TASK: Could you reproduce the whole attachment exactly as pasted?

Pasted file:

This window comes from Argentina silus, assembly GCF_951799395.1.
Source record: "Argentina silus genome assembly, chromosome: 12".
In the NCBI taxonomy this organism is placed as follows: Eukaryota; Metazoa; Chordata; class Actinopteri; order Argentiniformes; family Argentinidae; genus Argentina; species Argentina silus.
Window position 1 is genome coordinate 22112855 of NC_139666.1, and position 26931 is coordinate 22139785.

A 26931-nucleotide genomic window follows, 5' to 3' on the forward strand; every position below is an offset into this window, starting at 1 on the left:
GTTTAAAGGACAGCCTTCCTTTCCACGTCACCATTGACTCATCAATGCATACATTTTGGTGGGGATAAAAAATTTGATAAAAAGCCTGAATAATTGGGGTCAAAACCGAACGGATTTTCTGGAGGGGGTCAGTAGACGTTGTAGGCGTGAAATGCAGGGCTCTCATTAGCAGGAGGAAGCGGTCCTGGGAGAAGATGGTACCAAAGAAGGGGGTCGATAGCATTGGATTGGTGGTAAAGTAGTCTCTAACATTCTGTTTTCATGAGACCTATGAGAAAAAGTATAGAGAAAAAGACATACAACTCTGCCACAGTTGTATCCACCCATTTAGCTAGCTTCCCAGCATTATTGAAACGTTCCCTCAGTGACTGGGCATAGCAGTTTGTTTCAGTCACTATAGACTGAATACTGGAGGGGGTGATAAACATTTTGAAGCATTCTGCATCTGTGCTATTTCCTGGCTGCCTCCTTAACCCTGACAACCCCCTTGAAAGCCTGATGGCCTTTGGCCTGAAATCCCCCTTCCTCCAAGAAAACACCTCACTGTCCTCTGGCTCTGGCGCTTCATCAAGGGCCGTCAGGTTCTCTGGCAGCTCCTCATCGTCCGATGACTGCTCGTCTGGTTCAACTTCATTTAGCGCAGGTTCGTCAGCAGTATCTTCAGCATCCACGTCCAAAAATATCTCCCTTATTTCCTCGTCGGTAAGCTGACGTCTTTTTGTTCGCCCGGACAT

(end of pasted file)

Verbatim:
This window comes from Argentina silus, assembly GCF_951799395.1.
Source record: "Argentina silus genome assembly, chromosome: 12".
In the NCBI taxonomy this organism is placed as follows: Eukaryota; Metazoa; Chordata; class Actinopteri; order Argentiniformes; family Argentinidae; genus Argentina; species Argentina silus.
Window position 1 is genome coordinate 22112855 of NC_139666.1, and position 26931 is coordinate 22139785.

A 26931-nucleotide genomic window follows, 5' to 3' on the forward strand; every position below is an offset into this window, starting at 1 on the left:
GTTTAAAGGACAGCCTTCCTTTCCACGTCACCATTGACTCATCAATGCATACATTTTGGTGGGGATAAAAAATTTGATAAAAAGCCTGAATAATTGGGGTCAAAACCGAACGGATTTTCTGGAGGGGGTCAGTAGACGTTGTAGGCGTGAAATGCAGGGCTCTCATTAGCAGGAGGAAGCGGTCCTGGGAGAAGATGGTACCAAAGAAGGGGGTCGATAGCATTGGATTGGTGGTAAAGTAGTCTCTAACATTCTGTTTTCATGAGACCTATGAGAAAAAGTATAGAGAAAAAGACATACAACTCTGCCACAGTTGTATCCACCCATTTAGCTAGCTTCCCAGCATTATTGAAACGTTCCCTCAGTGACTGGGCATAGCAGTTTGTTTCAGTCACTATAGACTGAATACTGGAGGGGGTGATAAACATTTTGAAGCATTCTGCATCTGTGCTATTTCCTGGCTGCCTCCTTAACCCTGACAACCCCCTTGAAAGCCTGATGGCCTTTGGCCTGAAATCCCCCTTCCTCCAAGAAAACACCTCACTGTCCTCTGGCTCTGGCGCTTCATCAAGGGCCGTCAGGTTCTCTGGCAGCTCCTCATCGTCCGATGACTGCTCGTCTGGTTCAACTTCATTTAGCGCAGGTTCGTCAGCAGTATCTTCAGCATCCACGTCCAAAAATATCTCCCTTATTTCCTCGTCGGTAAGCTGACGTCTTTTTGTTCGCCCGGACAT